Explain the benefits of giving staff access to a salary sacrifice scheme.
Introducing a fuel efficient Salary Sacrifice Scheme has been very effective in encouraging our staff to look at alternative ways to travel. It is another important element of the University’s Sustainable Travel Action Plan. The scheme targets Low and Ultra Low emission vehicles and gives staff an additional salary benefit. In October 2014, the university partnered with sgfleet to launch the Novalease scheme which is still working very well today with approximately 3% of staff taking part.
The scheme allows staff to exchange a portion of their gross salary in return for a car of their choice with CO2 emissions that come in below 120g/km CO2. This creates tax and national insurance savings and means a new car can be driven for significantly less than before. The staff have also benefitted from an ‘Electric Vehicle’ event which in-turn has increased EVs as many employees’ personal choice of vehicle.
What kind of infrastructure has been put in place to support the use of hydrogen and electric vehicles?
The university has installed vehicle charging points across its campus to manage the demand from both fleet vehicles and EVs owned or leased by staff and students.
We are proud that the university was home to one of the first hydrogen fuelling stations in the UK, especially designed to meet the fuelling needs of the first hydrogen vehicles to appear on the roads. Research has taken place in the past comparing different types of fuel to determine how vehicles need to be adapted to make hydrogen an attractive and cost-effective option as a more commonplace future fuel.
Are the vehicles leased or owned?
As early adopters of EV technology, the university purchased its first EV in 2007, now we have 15 EVs on the fleet bringing the percentage to 20% and are on target of achieving our pledge to make 40% of our fleet either electric of hydrogen by 2020.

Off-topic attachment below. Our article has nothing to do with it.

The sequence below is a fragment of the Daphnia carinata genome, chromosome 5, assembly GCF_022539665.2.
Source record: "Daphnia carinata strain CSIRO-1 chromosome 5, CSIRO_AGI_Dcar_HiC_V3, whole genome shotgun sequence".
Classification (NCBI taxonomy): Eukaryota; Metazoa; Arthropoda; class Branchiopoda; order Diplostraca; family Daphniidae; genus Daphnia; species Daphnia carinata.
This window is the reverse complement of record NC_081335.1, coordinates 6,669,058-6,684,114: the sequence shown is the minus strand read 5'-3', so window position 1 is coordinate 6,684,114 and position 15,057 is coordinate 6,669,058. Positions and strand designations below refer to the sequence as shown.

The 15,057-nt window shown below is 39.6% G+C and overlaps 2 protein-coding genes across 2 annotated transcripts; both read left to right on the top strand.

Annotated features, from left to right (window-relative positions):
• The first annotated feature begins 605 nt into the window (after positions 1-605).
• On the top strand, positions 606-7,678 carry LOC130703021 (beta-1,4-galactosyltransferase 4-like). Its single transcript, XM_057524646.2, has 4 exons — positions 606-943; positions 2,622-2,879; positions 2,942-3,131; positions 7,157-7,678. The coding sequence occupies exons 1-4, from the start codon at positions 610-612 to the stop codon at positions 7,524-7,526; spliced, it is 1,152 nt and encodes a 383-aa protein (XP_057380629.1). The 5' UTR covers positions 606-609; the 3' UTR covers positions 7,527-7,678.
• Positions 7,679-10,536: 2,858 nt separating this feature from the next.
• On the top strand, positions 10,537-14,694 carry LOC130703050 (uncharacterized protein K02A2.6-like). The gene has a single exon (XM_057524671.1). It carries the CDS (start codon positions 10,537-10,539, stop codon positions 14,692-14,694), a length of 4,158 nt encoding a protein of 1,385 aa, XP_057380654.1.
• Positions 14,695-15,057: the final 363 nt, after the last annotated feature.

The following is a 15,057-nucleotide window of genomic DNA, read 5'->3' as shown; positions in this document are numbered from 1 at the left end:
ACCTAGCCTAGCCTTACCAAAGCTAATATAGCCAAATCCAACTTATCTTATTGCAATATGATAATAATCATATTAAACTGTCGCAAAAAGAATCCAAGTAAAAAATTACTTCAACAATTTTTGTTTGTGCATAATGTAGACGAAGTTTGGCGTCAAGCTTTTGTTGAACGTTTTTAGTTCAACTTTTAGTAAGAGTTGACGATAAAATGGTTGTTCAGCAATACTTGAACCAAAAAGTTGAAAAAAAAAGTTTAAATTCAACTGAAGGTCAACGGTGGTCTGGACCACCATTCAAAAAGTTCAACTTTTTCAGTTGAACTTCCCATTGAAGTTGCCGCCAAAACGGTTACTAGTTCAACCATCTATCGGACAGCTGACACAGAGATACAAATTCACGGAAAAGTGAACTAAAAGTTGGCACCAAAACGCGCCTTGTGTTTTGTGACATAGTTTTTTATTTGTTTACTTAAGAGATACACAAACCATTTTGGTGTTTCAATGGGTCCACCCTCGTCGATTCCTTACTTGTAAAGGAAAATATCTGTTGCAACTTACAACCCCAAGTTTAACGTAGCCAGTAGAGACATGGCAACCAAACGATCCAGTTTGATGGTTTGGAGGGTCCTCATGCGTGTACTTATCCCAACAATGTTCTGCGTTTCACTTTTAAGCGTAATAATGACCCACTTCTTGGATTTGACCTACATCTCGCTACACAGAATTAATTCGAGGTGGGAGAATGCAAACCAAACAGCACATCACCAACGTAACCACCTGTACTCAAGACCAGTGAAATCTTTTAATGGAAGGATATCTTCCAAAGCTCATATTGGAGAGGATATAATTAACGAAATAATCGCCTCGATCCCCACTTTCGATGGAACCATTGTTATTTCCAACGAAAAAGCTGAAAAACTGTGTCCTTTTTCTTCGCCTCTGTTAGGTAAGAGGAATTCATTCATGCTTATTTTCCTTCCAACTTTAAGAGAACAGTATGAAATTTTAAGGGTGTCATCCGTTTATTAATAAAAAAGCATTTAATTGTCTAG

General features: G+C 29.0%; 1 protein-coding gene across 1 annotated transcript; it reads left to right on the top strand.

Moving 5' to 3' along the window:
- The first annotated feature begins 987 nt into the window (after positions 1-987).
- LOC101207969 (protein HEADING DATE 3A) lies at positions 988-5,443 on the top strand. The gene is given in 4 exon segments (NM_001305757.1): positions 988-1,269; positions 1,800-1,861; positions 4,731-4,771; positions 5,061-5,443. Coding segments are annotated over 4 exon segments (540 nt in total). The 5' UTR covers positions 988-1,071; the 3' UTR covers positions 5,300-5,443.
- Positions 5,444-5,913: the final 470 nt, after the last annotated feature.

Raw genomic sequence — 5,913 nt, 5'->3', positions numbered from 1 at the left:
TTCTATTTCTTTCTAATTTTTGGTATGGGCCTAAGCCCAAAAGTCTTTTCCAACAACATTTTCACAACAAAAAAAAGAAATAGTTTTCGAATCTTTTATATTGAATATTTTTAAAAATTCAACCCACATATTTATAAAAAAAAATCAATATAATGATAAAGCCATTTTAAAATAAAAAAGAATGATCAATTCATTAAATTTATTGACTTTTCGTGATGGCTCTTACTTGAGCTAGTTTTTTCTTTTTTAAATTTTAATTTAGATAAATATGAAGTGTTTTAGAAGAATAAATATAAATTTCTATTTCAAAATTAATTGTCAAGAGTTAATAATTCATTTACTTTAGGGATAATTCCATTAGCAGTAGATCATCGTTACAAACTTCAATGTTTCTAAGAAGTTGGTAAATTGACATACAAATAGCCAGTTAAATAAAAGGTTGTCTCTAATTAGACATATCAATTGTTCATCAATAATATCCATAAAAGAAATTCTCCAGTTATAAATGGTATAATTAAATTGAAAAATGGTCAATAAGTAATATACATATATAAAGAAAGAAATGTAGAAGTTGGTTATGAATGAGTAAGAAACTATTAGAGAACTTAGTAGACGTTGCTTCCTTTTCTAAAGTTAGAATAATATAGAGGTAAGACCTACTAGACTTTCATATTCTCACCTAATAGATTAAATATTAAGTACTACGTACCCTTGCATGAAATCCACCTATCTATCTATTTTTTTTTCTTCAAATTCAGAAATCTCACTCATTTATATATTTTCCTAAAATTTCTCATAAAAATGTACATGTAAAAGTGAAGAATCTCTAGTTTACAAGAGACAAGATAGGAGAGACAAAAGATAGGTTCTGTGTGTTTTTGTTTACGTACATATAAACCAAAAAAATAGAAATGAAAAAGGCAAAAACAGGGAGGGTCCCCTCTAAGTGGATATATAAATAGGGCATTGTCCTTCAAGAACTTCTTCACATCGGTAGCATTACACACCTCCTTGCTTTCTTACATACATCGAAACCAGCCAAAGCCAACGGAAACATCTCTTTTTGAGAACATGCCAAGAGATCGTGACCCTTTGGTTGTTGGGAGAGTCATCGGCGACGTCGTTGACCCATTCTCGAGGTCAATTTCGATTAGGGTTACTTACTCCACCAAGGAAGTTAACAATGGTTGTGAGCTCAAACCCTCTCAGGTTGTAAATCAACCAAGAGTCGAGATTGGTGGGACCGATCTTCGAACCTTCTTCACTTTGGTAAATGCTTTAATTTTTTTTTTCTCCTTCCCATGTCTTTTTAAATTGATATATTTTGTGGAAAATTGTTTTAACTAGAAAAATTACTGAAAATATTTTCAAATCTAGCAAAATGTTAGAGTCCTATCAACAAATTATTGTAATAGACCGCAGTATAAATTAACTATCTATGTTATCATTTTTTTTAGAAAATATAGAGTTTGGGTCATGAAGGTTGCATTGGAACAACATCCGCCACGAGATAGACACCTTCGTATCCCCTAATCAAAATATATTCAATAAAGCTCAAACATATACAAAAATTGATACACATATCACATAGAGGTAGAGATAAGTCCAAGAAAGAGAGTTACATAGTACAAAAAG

Purchasing our first EV meant that we had to take the hit when there are any maintenance problems and additional costs relating to battery replacement.
We have found that is it much better to lease our vehicles and have developed a good relationship with Lex Autolease. I truly believe that in the last six months, leasing companies have really helped EVs become a much more viable option for organisations. The industry is changing and with manufacturers offering up to eight years warranty, the leasing companies are more comfortable with this approach.
Have the drivers had any specialist training?
Each fleet driver has 1.5 hours training but not specifically for driving electric vehicles. We do provide minibus training to drivers every two years in line with our Section 19 permit.
What is the most rewarding element of your role?
The diversity and working for a globally recognised university – each day is completely different and diverse. The university creates a fantastic environment to work within where research and business come together.